Listeria monocytogenes is one of my favorite bacteria because it is extraordinarily adaptable and extremely stress tolerant, surviving acidic pH, cold, salt, freezing, and many other stresses with aplomb. Personally, I would give a lot to have similar levels of stress tolerance and adaptability, but LM, as we’ll call it, uses its abilities for nefarious purposes.
LM is found virtually everywhere–stagnant pond water, soil, decaying leaves, the guts of birds and animals, especially ruminants (such as goats, sheep, or cows), and in delis and manufacturing plants. Once in a plant or deli, LM can form colonies embedded in a tough, sticky covering–a structure known as a biofilm–and is then even more resistant to stress. This biofilm will sporadically shed bacteria into the environment, potentially cross-contaminating foods prepared there. For instance, the Blue Bell ice cream outbreak a couple of years ago was eventually traced back to LM which formed biofillms on some equipment, cross-contaminating the ice cream in very low doses (2).
Once in the human body, LM invades the intestinal wall by deploying an entry protein which mimics a normal human protein. The cell takes in the LM and once inside, LM multiplies, rearranges the cell’s interior skeleton and rockets into the neighboring cells.
In addition to wreaking havoc on the intestinal wall, LM can also enter lymph nodes and from there escape into the bloodstream. From there, it can cross into cerebrospinal system or the placenta (see below). This is called invasive listeriosis. Cerebrospinal infections and septicemia typically only occur in patients who are elderly or immunocompromised, while placental infections obviously only occur in pregnant women.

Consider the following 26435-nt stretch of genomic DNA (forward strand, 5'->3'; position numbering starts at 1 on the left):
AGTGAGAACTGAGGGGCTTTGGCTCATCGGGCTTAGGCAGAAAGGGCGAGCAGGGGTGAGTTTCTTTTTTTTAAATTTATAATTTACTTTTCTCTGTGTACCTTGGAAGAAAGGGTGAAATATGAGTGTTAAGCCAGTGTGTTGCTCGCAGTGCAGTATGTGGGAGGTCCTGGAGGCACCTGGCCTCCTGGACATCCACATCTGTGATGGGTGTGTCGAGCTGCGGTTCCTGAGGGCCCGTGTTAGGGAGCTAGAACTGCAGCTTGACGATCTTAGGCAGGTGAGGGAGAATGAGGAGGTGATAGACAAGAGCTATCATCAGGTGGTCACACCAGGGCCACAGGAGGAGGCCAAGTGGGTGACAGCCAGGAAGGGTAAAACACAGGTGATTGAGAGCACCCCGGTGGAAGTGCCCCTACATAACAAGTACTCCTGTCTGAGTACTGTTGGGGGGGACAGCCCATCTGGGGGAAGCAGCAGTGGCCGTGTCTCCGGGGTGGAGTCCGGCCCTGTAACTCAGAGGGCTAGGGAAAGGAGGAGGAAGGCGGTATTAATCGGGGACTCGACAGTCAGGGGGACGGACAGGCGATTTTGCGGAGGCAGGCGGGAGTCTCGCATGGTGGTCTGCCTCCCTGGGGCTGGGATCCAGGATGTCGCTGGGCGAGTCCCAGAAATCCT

In order to protect the unborn child, pregnant women have lower immunity to many pathogens (3). Meanwhile, LM is attracted to the placenta, and can cross it and infect the baby. Researchers aren’t entirely sure what the risks are if a women contracts listeriosis early in the pregnancy, but by the third trimester, infections with LM often lead to miscarriage, preterm birth, or the baby being born with a raging infection with LM (which can result in death) (3). The mom, meanwhile, often doesn’t have any symptoms or only mild ones.
So, what can a pregnant woman do to protect her little one?
- Since LM is tolerant to salt and many other stresses, the only sure way of destroying it is cooking. Consequently, foods which are not cooked (or recooked) prior to eating have the highest risk and should be avoided. Some examples include–(from the CDC’s website)
- deli meats/lunch meats/hot dogs (uncooked)
- raw milk
- unpasteurized cheeses (especially soft cheeses like queso fresco)
- pre-cut fruits (at risk for cross-contamination in the store during prep)
- smoked seafood
- If you’re going to eat deli meat, buy the pre-packaged version, and be sure it has preservatives. These slow down LM’s growth, so you’re less likely to get sick if there is contamination. Pre-packaged deli meats are also less likely to have LM in the first place*.
- Eat things promptly. LM can grow in the fridge, so the longer your food is in the fridge, the more LM there will be (if your food is contaminated).
- Pay attention to news alerts about food recalls and outbreaks.
- Follow the recommendations here about foods to avoid while pregnant.
References and further reading:
- Good, layman’s-level description of LM and other foodborne pathogens: BadBugBook_FDA_2ndEd_2013
- A bit dense, but a good medical overview of listeriosis in pregnancy: Listeria_Infection_in_Pregnancy_A_Review_of_Litera